Madhouse (2011), Sony Pictures Home Entertainment (July 31, 2012), 2 discs, 284 minutes plus supplements, 1.78:1 ratio, Dolby Digital 5.1, Not Rated, Retail: $19.99
The mutant Logan travels to Japan to find his lover, who has been kidnapped by her father for the purpose of an arranged marriage with another crime lord.
The Sweatbox Review:
I have never been enamored with the character of Wolverine— too much anti-hero for my taste. I guess I can see the appeal for some, but I like my heroes a little shinier and less violent. Still, as evidenced by my enjoying the Blade anime, I can still appreciate a well-told tale with an interesting plot. So, with screener copy of the Wolverine anime in hand, I prepared to be surprised. But… not so much, as it turned out. Wolverine turned out to include much of what I dislike about the character, and not much else to appeal to me story-wise. Even the animation style seemed conventional and boring, compared to the other Marvel Anime series.
Wolverine is, of course, a Canadian mutant with an adamantium-coated skeleton that also covers a set of three claws that pop out of the posterior surface of both wrists. He is a voracious fighter, and has a “healing factor” that allows him to recover quickly from injuries and makes him hard to kill or even poison. He debuted in an issue of Incredible Hulk in 1974 before getting broad exposure in Marvel Comics’ Giant Size X-Men #1 a year later. Wolverine quickly became a fan favorite in the regular X-Men title, due to his gruff antiauthority attitude, feral nature, and uniqueness of his powers. His true origins remained a mystery for many years, with only a single name of “Logan” being known, until his past was explored more fully in the recent decade’s worth of comics. He has become known as a superhero that is willing to kill, though he takes no pleasure in it. He is simply a killer by nature, though largely a product of his experiences.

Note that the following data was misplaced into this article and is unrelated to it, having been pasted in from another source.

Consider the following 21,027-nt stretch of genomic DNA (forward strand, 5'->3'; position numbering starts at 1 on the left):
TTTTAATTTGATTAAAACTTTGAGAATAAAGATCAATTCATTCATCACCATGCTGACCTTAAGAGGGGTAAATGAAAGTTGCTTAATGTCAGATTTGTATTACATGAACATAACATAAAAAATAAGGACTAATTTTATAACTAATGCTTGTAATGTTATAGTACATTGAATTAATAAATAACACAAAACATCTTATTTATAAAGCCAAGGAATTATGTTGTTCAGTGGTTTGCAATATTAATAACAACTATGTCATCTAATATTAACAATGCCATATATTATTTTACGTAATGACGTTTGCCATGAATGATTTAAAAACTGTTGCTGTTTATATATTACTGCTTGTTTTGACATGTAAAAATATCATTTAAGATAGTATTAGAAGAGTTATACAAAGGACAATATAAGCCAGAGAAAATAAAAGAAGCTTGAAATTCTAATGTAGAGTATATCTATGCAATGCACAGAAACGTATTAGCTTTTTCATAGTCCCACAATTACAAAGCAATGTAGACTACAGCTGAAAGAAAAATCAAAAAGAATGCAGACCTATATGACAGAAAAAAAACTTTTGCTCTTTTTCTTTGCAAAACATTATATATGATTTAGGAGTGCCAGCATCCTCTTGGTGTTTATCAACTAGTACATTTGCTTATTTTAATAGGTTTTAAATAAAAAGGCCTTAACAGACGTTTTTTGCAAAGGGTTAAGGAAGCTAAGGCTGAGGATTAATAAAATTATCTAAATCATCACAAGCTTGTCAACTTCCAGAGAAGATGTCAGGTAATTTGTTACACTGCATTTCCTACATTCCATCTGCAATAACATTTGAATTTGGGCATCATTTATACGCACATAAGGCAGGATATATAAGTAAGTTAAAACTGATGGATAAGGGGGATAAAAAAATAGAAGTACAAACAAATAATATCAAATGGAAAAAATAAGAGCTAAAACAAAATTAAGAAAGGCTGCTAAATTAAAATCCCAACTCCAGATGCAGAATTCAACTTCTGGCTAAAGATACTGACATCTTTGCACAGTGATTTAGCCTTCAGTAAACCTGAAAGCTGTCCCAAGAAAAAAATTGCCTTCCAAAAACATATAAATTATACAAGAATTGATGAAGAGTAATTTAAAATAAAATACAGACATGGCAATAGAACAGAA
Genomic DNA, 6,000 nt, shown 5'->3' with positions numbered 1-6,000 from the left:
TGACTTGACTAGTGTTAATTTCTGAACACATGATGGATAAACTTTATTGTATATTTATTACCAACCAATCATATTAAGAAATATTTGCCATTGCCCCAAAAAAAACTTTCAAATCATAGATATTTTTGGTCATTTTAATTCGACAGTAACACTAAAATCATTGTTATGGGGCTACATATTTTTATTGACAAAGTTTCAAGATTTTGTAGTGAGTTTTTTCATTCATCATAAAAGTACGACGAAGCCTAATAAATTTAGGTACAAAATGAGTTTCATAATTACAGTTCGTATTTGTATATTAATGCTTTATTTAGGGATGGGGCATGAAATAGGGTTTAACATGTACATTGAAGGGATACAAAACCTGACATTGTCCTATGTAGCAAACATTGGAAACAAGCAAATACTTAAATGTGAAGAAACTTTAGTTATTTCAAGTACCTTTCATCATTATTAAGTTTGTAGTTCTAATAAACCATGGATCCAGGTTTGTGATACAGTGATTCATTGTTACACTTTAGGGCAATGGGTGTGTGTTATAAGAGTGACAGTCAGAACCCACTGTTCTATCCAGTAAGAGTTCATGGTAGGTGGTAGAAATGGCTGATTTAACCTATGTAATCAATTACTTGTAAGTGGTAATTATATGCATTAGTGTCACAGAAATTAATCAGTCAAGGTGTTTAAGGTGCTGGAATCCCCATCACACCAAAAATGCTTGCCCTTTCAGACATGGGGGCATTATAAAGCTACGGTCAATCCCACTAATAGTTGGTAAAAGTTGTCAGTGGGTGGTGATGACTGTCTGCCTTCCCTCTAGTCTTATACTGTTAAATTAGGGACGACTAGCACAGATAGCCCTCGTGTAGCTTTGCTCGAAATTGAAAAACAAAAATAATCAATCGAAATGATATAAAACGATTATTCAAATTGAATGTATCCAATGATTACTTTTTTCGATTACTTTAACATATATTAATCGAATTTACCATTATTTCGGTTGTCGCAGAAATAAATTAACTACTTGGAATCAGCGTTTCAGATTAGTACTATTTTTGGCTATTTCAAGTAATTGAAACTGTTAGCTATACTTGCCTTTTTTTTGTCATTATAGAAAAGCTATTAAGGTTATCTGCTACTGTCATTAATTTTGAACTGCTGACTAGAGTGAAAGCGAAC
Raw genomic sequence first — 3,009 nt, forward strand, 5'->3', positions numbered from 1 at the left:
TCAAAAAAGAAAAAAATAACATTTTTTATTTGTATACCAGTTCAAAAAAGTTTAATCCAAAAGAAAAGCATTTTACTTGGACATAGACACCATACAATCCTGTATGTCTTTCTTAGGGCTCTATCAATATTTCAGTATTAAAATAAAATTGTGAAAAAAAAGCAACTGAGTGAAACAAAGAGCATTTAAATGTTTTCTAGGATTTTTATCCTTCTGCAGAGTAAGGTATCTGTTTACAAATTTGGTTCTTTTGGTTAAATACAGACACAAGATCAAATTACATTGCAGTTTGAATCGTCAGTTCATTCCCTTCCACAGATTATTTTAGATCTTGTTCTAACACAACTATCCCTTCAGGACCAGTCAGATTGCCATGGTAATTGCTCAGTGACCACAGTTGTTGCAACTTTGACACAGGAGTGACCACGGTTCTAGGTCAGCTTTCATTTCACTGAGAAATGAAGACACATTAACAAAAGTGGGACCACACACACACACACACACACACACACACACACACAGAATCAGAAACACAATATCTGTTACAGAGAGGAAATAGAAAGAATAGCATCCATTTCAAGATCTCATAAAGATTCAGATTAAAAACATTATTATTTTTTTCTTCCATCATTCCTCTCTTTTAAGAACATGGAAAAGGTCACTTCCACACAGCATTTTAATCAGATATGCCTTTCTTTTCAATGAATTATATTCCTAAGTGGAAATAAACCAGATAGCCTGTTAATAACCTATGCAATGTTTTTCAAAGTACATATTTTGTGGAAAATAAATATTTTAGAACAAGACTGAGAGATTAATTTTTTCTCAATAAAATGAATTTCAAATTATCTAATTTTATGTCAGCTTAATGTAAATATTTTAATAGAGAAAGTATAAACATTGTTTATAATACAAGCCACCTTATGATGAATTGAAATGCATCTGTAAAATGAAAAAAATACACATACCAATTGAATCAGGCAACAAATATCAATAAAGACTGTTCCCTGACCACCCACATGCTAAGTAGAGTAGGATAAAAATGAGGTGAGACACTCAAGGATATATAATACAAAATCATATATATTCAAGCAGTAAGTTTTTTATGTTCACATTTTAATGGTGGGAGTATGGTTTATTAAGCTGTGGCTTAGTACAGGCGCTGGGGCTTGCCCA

The anime version of Wolverine is basically recognizable, but there are significant changes. For starters, no costume is used here. Logan is also younger, and much leaner and taller; his comic book counterpart is a squat, middle-aged (in appearance) guy only a little over five feet tall (though certainly drawn inconsistently over the years), while the lanky anime Logan appears to be proportioned to be about eight feet tall. (I’m exaggerating a little, and Logan’s stylized physique is not out of place compared to the other character designs, but he’s still way taller here than in the comics.) He also sounds a whole lot like Clint Eastwood, as voiced in the English dub by Milo Ventimiglia (Heroes), and at times comes off as a James Dean type. And, naturally, he is portrayed in the anime to be not unlike a samurai, pursuing justice as a lone champion of righteousness.